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Summer 2005 Rapport: Chaplaincy Spotlight

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Bush Attends AGTS Chaplain’s Service

Chaplain (MAJ) Steve Maglio (M.Div., 1990) can now count himself among the few military chaplains who have preached to the president of the United States.

As Maglio, a chaplain at Fort Hood, Texas, prepared to speak on Easter Sunday, he was informed that the president and his family would attend the service. “This didn’t change the message,” said Maglio, “but it certainly increased the stress factor.”

“I have been blessed with a ministry where I have shared the gospel in Kuwait, Bosnia, Kosovo, Germany, Iraq and the United States,” said Maglio. “On this glorious day I was honored to present the gospel to two presidents and their families.”

President George W. Bush and First Lady Laura Bush attended with their daughters, former President George H.W. Bush, former First Lady Barbara Bush and family friends. This was the first family’s third consecutive visit to Fort Hood on Easter Sunday.

The Associated Press indicated that there was “no fanfare for the first family during the service, other than a brief recognition.” Assistant Pastor Thomas Preston told Barbara Bush that he appreciated that she had awakened her son early for church. “He may go somewhere one of these days,” he said to laughter from the congregation.
Maglio’s sermon was entitled “Turning Defeat into Victory.” He said, “God is with us through every trial. He enters the fray with us. He is by our side. Christ’s resurrection gives new meaning to all of life. Defeat was turned into victory, and Jesus still turns many defeats into victory.”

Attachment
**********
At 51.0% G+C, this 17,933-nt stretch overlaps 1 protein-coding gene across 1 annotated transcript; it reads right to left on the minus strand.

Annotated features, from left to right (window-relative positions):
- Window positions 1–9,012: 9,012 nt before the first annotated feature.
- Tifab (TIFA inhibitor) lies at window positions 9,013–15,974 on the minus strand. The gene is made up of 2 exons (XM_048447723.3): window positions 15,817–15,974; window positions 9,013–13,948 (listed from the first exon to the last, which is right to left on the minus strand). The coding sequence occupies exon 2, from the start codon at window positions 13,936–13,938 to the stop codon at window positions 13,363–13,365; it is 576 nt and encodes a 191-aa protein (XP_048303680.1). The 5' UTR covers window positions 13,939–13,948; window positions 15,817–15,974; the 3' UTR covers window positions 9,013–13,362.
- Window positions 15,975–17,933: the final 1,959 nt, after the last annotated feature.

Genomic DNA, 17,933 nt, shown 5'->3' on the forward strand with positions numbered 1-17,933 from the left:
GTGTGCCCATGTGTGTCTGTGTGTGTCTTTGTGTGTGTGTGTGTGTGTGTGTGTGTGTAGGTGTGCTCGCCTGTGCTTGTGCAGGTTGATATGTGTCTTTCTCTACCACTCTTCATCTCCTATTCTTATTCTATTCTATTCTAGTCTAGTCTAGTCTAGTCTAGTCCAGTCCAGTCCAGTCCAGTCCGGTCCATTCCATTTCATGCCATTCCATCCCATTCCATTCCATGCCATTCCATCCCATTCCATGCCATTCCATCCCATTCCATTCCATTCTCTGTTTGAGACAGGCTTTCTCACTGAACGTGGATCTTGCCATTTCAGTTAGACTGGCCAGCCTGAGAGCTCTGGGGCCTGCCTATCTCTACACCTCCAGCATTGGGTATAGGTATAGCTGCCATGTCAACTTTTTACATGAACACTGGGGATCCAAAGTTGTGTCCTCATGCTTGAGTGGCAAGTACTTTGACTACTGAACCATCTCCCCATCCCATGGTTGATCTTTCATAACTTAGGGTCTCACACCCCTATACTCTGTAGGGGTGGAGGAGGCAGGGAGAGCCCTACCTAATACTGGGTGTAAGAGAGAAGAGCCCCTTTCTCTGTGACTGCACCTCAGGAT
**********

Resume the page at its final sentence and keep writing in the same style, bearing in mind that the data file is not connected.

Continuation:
After the service, Bush told reporters, “I want to wish all the fellow citizens and their families a happy Easter. We prayed for peace. We prayed for our soldiers and their families. It’s an honor to be here at Fort Hood to celebrate Easter with those who wear the nation’s uniform.”

Experiencing Pentecost Behind Bars
By Prison Chaplain Ralph A. Minster

Chaplain Ralph A. Minster (M.Div., 1988) has been a supervisory chaplain with the Federal Bureau of Prisons since 1989. He is working towards a Doctor of Ministry degree at AGTS. The persons who make up his congregation are diverse in race, culture, ethnicity, economic situation, worldview and religion.

During my 17 years as a chaplain, I have served in five prisons, including the first “Supermax” prison in Marion, Ill., which replaced the prison at Alcatraz. I was brought face to face with the worst of the worst. Ministry of presence was vital as these men constantly watched to see if I was “real” or just a careless chaplain. I watched God soften notorious men who, ultimately, came to know Christ. For the rest of their lives, they will serve as lights in that pitch-dark place.

My present assignment is at the Federal Prison Camp in Eglin, Fla., a minimum-security facility for those accustomed to a life of power, wealth and status. The population includes politicians, professional athletes, judges, law enforcement authorities, attorneys, doctors, Fortune 500 CEOs and ministers. After arriving, they experience a great sense of loss, having no control over their daily routines. They fall quickly into a state of emptiness and despair. During these moments, I have seen God work, bringing a realization of his rightful place in their lives. After this season of redefinition, they are never the same.

In addition to my duties as chaplain, I am the leader of the Crisis Support Team, which spans 11 prisons in Florida. This position places me at the scene of prison riots, hostage situations, staff homicides and other major crises. In July 2005, I will begin a challenging new assignment at a women’s prison with 1200 inmates.

God used AGTS—the professors, students and anointing of the Spirit on the seminary —to prepare me for ministry within a diverse setting. I encourage anyone who desires to affect the world for Christ to consider AGTS. It will change your life and ministry for the glory of God.

Updated: Monday, August 15, 2005 10:39 AM

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